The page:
It's only when I crossed the finishing line at Mugello that I realised just how much my sprained wrist and swollen hand actually hurt. I put in so much effort to win the Italian Grand Prix and so much adrenalin was flowing I completely forgot about any pain until I passed the chequered flag. Then it was a different story.

Although at the end I only finished fifth I felt it was our best race of the season and we learnt a lot which looks good for my two 'home' races coming up in Barcelona and then of course the British Grand Prix at Donington Park two weeks later.

I'd damaged the hand and broke the fifth metatarsal bone (left toe in layman's language) in my left foot after a big slap into the tarmac in qualifying on Saturday afternoon. It was the same injury to my foot as football stars David Beckham and Wayne Rooney suffered but I was confident I would be fit to race the next day because it was the same bone I'd broken in a practice at Assen in Holland last year. The crash came because the suspension setting was too soft and basically the spring was fully compressed and had no where else to go, just let go and threw me off.

It was my hand and fingers that took a really big hit and my plastic knuckle protector was worn right down after its contact with the tarmac. Without such protection it would have been a lot worse. I woke up in the morning of the race and my hand and wrist were very swollen, stiff and painful. I was worried because I had no power in the wrist but the Clinica Mobile strapped it up so that I could hold the handlebars okay.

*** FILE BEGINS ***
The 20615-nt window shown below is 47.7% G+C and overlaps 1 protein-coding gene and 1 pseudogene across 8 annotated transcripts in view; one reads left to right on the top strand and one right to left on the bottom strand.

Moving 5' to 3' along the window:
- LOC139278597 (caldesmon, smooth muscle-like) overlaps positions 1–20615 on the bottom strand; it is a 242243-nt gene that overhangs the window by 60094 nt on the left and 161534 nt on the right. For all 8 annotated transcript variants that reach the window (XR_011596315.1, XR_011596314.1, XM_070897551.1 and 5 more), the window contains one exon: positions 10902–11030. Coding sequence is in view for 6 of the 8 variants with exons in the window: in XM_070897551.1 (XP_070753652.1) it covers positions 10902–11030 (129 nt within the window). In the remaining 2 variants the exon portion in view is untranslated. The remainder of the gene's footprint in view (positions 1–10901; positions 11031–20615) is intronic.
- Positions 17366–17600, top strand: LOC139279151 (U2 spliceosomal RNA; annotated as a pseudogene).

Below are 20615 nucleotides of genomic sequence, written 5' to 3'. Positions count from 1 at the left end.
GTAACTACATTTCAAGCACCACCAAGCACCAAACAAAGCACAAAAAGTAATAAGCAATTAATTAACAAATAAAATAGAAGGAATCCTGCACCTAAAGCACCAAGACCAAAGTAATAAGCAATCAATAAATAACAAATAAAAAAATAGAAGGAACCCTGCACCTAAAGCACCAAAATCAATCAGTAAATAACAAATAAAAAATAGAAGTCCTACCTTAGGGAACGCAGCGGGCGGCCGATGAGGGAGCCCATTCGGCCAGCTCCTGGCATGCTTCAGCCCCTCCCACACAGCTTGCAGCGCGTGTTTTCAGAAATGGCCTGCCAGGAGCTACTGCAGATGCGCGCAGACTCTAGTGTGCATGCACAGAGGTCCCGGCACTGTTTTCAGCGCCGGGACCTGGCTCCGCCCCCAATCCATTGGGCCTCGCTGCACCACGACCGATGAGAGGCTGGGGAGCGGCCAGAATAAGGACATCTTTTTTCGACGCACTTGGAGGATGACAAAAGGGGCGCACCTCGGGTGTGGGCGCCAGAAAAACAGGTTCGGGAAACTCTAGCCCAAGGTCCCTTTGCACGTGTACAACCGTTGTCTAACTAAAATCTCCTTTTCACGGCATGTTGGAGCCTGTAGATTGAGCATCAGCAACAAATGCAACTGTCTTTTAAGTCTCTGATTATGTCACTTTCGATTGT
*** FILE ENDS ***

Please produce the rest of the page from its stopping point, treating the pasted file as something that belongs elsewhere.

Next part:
After our problems in qualifying the team found a great suspension setting and I was confident starting from the second row of the grid. For the first half of the race I stayed out of trouble at the back of the pack and was protecting my wrist by braking slightly earlier for the corners. With seven laps to go I decided to for it and with two laps left I took the lead.

Mugello is different to any other circuit with such a long drag to the line and with no headwind it was going to be almost impossible to slipstream and pass somebody. I was confident with my riding and the state of the tyres that I could open a gap and perhaps one or at the most two riders would try to outbrake me into the first turn. But all four came past me on the brakes and I dropped from first to fifth before you could blink. I'm sure I did the right thing and it was only at Mugello that this would have happened. I always want to do better but I was happy to take the points and it was another good learning race for both me and the team.

By all accounts it was a fantastic race although I'd not watched the replay yet but certainly the 96,000 Italians went mental when Simone Corsi won.

It's straight from Mugello to Barcelona for round seven this Sunday and for me it's more like a home grand prix. I have so many memories of the City and the circuit because it's where I started my 125cc racing career with the MotoGP Academy back in 2005. My old Honda team are based there and so it's a special race. The wrist and hand are still very sore but they are getting stronger and as I found at Mugello once the race starts you forget all about the pain.

I hope you did not get the Brad's muddled up when watching the television from Mugello. Bradley Smith was the one in the helmet and leathers, Brad Pitt was the cool guy in shades and a hat.

Bradley

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